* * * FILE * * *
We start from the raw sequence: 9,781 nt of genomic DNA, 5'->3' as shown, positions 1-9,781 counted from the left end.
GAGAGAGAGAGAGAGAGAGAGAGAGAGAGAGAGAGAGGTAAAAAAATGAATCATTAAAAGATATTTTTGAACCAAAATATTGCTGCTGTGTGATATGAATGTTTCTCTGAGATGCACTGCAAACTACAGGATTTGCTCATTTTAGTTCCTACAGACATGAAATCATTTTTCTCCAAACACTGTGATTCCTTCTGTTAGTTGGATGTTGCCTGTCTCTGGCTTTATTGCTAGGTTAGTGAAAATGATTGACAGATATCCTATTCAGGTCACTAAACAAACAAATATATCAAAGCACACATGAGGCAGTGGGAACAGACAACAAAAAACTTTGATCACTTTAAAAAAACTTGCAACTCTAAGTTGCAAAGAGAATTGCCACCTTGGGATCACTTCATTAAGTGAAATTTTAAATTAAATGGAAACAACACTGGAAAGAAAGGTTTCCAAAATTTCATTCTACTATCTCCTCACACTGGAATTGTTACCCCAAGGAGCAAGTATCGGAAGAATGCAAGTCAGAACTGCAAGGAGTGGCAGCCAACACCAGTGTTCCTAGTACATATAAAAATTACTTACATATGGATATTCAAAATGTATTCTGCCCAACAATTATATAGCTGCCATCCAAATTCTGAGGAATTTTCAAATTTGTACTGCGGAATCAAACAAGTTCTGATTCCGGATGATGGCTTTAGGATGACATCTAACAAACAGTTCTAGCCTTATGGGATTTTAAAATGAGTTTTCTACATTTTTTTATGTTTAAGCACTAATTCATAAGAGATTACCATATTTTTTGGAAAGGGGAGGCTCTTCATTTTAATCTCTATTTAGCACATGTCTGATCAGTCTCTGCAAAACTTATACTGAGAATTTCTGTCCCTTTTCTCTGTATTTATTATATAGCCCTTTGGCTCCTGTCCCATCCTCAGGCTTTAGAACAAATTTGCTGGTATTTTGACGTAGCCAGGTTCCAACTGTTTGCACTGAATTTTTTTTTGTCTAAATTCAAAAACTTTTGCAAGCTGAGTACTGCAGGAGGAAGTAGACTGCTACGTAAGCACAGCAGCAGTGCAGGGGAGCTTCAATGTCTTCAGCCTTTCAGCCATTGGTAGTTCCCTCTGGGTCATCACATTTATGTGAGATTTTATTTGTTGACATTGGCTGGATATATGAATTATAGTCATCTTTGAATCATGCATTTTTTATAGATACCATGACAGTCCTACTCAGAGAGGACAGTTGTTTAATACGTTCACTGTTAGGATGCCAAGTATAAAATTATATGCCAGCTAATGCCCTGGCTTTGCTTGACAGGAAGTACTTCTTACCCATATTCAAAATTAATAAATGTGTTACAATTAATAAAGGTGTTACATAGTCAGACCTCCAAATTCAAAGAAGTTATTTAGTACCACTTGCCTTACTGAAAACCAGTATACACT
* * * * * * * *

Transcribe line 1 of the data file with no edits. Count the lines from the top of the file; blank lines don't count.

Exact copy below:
We start from the raw sequence: 9,781 nt of genomic DNA, 5'->3' as shown, positions 1-9,781 counted from the left end.